Joel looked at the lights of Naples, and then shrugged. “We’ll have plenty of chances to see other places in Italy. We should get out of here.”
Trevor nodded and headed forward. “I’ll get the lines and push off. You handle the engines.”
After they cleared the harbor, Trevor retrieved the other cell phone and returned to the cockpit. “Let’s use this one to call Lisa back.”
Joel, at the helm, nodded. “Yeah. It should still work; we’re close to shore. It’s about time; give her a call.”
Trevor stood next to Joel and dialed. When Lisa answered, he said, “Hi Lisa, are you off work yet?”
“Hello lunatic. Yeah, just on my way out the door. So how are you? I hope you’re being nice to my Joel?”
Trevor laughed, and held the phone so that Joel could hear too. “Yeah, he’s at the helm and I’m holding the phone between us.”
“He’s steering? You’re both doomed!” Lisa said, laughing.
“I heard that,” Joel said, and then added, “I wish you were here.”
“So do I,” Lisa said, with a touch of sadness in her voice. “However, I’m making myself useful. I’m on my way to see Bridget; she said she had an idea. Where are you guys heading now?”
Trevor and Joel exchanged a worried glance, and Joel said, “My dad thinks it’s a bad idea to mention that on the phone; this whole thing with Trevor’s father has us spooked. We’ll be where we’re going by tomorrow though. Can we call you back then?”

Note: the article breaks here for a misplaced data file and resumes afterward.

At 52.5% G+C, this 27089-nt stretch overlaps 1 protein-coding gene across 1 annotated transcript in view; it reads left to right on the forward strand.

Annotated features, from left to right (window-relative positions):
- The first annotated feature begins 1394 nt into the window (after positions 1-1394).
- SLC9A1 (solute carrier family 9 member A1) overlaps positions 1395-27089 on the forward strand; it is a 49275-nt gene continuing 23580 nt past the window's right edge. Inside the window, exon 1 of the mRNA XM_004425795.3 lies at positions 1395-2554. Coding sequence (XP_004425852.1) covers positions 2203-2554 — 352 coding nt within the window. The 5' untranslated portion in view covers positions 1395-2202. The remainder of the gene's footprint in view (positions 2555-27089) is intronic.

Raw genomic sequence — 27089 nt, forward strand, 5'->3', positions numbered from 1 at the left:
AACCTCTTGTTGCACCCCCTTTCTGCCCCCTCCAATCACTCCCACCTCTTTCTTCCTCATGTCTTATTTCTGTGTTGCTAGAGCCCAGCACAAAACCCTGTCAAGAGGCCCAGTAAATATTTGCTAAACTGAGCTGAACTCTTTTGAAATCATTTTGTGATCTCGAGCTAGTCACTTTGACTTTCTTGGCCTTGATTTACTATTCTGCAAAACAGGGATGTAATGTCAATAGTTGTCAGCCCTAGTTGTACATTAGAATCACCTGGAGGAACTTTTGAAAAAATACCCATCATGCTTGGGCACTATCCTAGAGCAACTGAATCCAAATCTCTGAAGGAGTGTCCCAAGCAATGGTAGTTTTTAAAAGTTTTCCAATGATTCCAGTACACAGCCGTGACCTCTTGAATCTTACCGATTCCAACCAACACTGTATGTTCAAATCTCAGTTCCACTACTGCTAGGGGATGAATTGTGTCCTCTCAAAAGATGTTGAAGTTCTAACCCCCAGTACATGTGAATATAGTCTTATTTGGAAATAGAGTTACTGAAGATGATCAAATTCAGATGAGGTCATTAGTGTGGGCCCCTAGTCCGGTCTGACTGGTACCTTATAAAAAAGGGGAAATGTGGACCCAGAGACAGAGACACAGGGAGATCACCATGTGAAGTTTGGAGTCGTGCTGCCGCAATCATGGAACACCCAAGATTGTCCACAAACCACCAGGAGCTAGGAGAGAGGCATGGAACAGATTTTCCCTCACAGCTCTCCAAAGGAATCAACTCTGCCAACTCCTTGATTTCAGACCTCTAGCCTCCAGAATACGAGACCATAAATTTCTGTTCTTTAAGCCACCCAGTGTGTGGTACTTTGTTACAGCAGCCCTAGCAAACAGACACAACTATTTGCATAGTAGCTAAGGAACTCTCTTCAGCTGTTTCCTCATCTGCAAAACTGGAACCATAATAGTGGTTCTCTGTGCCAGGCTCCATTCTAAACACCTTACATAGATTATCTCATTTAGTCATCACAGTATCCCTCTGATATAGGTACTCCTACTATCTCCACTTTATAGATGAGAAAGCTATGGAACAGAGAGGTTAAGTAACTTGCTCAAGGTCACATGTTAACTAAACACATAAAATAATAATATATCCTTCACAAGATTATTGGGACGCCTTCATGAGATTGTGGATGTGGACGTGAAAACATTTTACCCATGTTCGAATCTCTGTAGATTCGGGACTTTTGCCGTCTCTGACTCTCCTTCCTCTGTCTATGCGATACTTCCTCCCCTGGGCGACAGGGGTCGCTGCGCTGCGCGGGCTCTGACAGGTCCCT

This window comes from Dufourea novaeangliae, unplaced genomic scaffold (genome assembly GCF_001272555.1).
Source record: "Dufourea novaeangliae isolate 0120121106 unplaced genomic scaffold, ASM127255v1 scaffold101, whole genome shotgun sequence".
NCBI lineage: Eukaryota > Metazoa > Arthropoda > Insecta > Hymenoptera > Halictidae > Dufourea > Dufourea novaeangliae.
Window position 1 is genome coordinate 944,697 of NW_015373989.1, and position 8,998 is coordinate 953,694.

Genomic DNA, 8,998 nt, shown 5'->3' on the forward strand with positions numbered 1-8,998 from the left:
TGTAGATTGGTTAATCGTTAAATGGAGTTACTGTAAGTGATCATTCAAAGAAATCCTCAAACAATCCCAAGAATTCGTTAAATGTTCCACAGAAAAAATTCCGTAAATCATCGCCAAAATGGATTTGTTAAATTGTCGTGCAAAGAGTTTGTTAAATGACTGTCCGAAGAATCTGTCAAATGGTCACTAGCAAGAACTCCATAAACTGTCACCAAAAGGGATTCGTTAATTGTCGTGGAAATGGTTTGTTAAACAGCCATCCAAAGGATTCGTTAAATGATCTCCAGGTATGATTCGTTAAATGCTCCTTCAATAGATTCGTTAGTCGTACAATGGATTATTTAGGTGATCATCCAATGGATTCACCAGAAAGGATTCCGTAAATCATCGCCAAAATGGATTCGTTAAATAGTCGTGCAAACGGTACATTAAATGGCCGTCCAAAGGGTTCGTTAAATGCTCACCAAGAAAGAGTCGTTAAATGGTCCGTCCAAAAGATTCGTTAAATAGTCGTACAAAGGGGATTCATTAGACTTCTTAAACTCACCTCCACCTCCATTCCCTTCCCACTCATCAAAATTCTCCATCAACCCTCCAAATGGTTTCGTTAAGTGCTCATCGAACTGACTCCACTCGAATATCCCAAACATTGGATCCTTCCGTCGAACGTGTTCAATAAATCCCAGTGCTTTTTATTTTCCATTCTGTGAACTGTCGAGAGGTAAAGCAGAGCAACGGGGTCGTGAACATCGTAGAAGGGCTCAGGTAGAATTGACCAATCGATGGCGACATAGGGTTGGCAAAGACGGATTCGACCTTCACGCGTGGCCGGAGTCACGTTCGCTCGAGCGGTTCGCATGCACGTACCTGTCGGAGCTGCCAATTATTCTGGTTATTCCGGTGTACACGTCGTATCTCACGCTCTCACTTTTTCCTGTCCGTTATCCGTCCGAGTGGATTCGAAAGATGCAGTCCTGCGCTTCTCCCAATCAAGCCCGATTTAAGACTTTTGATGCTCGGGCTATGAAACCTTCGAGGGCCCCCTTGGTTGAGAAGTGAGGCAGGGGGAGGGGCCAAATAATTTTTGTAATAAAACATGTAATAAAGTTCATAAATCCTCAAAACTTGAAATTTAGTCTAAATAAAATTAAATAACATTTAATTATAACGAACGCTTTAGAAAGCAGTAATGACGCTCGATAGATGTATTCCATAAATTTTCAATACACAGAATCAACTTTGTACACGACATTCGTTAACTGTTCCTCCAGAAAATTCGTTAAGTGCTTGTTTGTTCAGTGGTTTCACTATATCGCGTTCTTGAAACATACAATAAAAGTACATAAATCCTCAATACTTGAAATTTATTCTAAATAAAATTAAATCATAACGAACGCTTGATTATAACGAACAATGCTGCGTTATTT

“Yeah, anytime after two, my time. Oh, you might be interested to know that an Officer Gonzalez stopped by the house and told my dad that he wanted to see me. He’s coming by in the morning and my dad will be there too. I’ll see what I can find out. Anyway, how is Italy?”
“So far I’ve seen a dock and a customs office,” Joel replied.
“How was the sail? You guys covered a long way,” Lisa asked.
“Fine, except Trevor has been sexually harassing me,” Joel replied, deadpan.
“Uh huh, why don’t I believe you?” Lisa said, chuckling.
“He’s been accusing me of it every few seconds,” Trevor said, laughing.
“Joel, it sounds to me like you’re picking on Trev. Good job,” Lisa said.
“Hey, how come you want me to be nice to him but you’re okay with him picking on me,” Trevor asked, laughing.
“Just because,” Lisa said, in a very sweet voice.
“Thanks,” Trevor grumbled.